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Canal Landing Park Fayetteville, New York

Professor Don Ferlow and LSA 470/670 Advanced Site Design Studio, Spring 2006

  • project design

    Fayetteville Canal Landing Park

  • community meeting

    Fayetteville Canal Landing P3rk

  • sketch of design

    Fayetteville Canal Landing Park

  • park entrance sketch

    Fayetteville Canal Landing Park

  • sketch of park design

    Fayetteville Canal Landing Park

  • sketch of parking area

    Fayetteville Canal Landing Park

  • sketch of park

    Fayetteville Canal Landing Park

  • design layout

    Fayetteville Canal Landing Park

  • flooding map

    Fayetteville Canal Landing Park

  • park design
  • community meeting
  • sketch of riverside
  • sketch of park
  • sketch of foot bridge
  • sketch of parking area
  • sketch of person
  • sketch of foot bridge
  • sketch of couple using path

In Spring 2006, community members from the Village of Fayetteville and landscape architecture students from the State University of New York College of Environmental Science and Forestry worked together to develop design ideas for a Canal Landing Park located in the historic center of the village. The design process was initiated by Mayor Mark Olsen. He contacted ESF's Center for Community Design Research to request design assistance from landscape architecture faculty and students to help prepare design studies in advance of engaging a professional design consultant. It was important to the mayor that community members be involved in the park design process from the very early stages and he convened an advisory committee of interested residents and business people to work with the students.

The primary goal for the steering committee was to develop several conceptual design approaches that were based on an understanding of community values and needs, as well as an analysis of site conditions that they could use as the basis of dialogue with the broader community. Academically, the primary goals were to provide an opportunity for design students to learn and practice skills of engaging community members in the design process, to understand the important roles that both design professionals and community members have in creating place-appropriate designs, and to apply emerging design and graphic skills on a project that would benefit the local community.

The design process occurred over the course of five weeks and consisted of the following activities:

  • Workshop with steering committee and other community members
  • Additional inventory and analysis
  • Design studies
  • Presentation of design alternatives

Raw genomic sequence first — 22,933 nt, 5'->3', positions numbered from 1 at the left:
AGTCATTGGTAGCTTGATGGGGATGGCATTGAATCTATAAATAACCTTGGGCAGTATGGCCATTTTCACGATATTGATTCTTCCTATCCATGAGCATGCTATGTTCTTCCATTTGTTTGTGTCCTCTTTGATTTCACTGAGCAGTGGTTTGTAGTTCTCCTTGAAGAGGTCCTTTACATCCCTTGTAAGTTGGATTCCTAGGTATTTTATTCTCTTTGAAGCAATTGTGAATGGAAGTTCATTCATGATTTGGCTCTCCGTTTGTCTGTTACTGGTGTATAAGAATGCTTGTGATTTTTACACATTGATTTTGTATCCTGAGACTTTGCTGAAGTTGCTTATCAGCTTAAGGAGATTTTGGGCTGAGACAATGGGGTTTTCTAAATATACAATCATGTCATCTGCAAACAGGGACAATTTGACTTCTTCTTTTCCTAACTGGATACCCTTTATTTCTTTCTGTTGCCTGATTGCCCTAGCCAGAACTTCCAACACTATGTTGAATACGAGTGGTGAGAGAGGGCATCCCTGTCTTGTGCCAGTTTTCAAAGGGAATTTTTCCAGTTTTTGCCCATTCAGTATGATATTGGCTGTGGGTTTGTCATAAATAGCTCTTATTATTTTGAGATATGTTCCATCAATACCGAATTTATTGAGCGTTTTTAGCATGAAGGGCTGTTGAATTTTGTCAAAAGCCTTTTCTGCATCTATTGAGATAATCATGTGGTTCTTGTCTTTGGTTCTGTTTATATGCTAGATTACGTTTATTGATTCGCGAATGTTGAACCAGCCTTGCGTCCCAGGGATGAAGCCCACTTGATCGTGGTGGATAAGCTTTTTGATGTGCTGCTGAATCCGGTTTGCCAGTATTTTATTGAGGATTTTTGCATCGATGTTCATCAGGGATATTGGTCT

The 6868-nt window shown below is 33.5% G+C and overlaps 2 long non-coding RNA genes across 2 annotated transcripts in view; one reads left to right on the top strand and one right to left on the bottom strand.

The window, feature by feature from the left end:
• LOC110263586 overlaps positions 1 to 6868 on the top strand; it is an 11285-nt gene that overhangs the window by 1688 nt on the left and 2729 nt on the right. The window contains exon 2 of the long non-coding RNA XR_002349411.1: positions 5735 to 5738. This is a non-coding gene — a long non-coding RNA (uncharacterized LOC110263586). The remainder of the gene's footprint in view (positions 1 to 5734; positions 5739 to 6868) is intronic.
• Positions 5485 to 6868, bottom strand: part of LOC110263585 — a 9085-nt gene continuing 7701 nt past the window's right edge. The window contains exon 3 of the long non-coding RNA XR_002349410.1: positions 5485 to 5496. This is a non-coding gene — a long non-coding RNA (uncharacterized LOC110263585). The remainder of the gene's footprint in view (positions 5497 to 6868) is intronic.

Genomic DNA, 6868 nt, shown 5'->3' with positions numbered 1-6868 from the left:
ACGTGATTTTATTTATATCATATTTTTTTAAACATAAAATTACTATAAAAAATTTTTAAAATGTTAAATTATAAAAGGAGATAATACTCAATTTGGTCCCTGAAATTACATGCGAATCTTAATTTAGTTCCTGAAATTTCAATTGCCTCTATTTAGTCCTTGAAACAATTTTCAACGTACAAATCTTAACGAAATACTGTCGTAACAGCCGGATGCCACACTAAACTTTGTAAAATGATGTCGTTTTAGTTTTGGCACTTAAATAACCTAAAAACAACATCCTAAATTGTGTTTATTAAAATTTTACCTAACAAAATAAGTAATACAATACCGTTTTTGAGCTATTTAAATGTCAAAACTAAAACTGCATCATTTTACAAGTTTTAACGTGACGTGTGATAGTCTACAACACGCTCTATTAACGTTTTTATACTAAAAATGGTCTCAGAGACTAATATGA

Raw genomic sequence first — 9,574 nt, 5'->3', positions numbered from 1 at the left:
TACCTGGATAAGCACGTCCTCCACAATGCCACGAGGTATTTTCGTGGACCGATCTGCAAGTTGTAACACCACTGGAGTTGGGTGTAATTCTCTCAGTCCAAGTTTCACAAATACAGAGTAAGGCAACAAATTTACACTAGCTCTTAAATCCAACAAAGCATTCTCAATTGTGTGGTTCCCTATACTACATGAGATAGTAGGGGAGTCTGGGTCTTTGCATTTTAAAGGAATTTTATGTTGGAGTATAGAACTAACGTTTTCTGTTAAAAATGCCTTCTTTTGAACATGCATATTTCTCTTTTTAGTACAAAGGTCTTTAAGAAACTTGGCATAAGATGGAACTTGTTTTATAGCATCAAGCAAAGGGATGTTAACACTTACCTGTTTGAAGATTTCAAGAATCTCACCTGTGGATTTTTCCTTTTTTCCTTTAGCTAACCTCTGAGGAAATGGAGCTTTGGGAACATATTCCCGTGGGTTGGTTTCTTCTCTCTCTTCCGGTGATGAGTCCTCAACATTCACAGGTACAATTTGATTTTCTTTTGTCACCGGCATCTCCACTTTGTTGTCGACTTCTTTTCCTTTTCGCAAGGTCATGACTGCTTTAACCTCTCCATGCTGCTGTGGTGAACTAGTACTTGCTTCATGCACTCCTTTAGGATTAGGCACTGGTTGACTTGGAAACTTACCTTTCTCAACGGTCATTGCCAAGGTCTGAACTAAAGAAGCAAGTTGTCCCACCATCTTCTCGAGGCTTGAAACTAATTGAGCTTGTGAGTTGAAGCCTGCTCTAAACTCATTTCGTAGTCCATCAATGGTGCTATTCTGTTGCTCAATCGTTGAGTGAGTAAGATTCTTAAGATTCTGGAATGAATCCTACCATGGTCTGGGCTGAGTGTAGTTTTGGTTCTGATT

• Documenting results

Synthesis of Workshop Results

The workshop was held at the Village Hall on the evening of March 7, 2006. Approximately 20 community members participated. Through a series of activities using aerial photographs, brainstorming, and group discussions, participants answered the following series of questions:

  • What are the existing land uses or image areas in the context area of the park site?
  • What is the existing relationship between those land uses and the proposed park site?
  • What are the strengths or positive features of the park site?
  • What are the challenges or problems that we should be aware of?
  • Who do you think will be using the park?
  • What type of activities do you think should occur at the site, and why?
  • What type of support elements of facilities are required?

In the end, participants envisioned a wide range of uses for park visitors of all ages:

  • Organized sports and other highly active group recreational uses including basketball, baseball, and skateboarding.
  • Individuals or small groups could kayak, jog, rollerblade, walking, watch wildlife, fish, and picnic.
  • Large groups might gather for organized events such as family reunions or performances.

Student Designs

Eight student designs were presented at the communication meeting although designs from all 15 students were displayed around the room. Comments, both verbal and written, received from community members on the student presentations were overwhelmingly positive and appreciative of the thoughtfulness, extent, and legibility of the design work. While some of the designs appear to be ready to move onto the next stage of design development, it was never the intent of the process to select one of the student designs as a final approach for the park. Rather, the student work provided alternatives that could serve as the basis for discussion.

Next Steps

The collaboration between the landscape architecture students and the Fayetteville community produced a number of useful outcomes, including a site analysis and inventory, preliminary lists of activities and program, and alternative design ideas around which to base in-depth design proposals. Perhaps most important to the long term process of park design and implementation is the formation of the steering committee, the involvement of additional community members, and the beginning of a transparent process to encourage dialogue and participation in the creation of the new community park.